Fed’s Ocean Supercluster announces $6.8M startup project
The program aims to increase industrial use of marine technologies and grow the ocean industries workforce
ST. JOHN’S, — The Ocean Supercluster, one of the federal government’s five superclusters introduced under the Innovation Superclusters Initiative, is rolling out a new program to support ocean technology start-ups.
The Ocean Startup Project aims to increase industrial use of marine technologies and grow the ocean industries workforce by helping businesses hire employees. The program will also identify academic prospects with high potential for commercialization, showcase industry issues and develop solutions with global market potential, and award grants.
The Ocean Supercluster, which focuses on industries like marine renewable energy, fisheries, aquaculture, oil and gas, defence, shipbuilding, and transportation, has partnered with six Atlantic Canadian incubators, accelerators and support organizations for this project: Creative Destruction Lab, Genesis, Innovacorp, New Brunswick Innovation Foundation, PEI BioAlliance and Springboard Atlantic.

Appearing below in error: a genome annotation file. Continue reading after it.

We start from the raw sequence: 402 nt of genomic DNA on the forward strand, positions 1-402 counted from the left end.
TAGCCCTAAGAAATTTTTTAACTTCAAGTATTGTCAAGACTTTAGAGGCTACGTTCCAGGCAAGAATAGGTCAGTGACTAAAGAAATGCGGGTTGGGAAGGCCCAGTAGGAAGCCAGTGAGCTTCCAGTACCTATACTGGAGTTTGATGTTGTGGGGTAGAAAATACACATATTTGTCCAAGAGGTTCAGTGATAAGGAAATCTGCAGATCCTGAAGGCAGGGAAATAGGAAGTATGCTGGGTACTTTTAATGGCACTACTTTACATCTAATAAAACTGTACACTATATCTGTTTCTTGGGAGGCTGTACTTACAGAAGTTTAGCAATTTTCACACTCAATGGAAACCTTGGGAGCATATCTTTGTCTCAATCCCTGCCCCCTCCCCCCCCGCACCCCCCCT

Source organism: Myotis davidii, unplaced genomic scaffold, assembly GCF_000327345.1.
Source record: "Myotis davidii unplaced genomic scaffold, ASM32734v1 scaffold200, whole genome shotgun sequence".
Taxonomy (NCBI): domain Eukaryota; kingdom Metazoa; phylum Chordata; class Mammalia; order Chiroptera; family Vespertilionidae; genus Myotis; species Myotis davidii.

This project represents a total investment of up to $6.8 million, including over $4.4 million from the federal government ($3.9 million from the Innovation Superclusters Initiative and $535,000 from the Atlantic Canada Opportunities Agency) and $2.4 million in contributions from Atlantic provincial governments and the six project partners.
Innovation, Science and Economic Development Canada says this project is expected to help revive rural and small communities in the Atlantic region. The government department adds that the Ocean Supercluster is expected to create over 3,000 jobs and contribute more than $14 billion to Canada’s economy over 10 years.
Kendra MacDonald, CEO, Ocean Supercluster, said in a statement, “The Ocean Startup Project represents an unprecedented collaboration and investment to grow more ocean companies in Atlantic Canada. This is an incredibly important part of building capacity, expanding our capabilities, and setting ourselves up for success as we embark on what we know will become a $3 trillion global ocean opportunity by 2030.”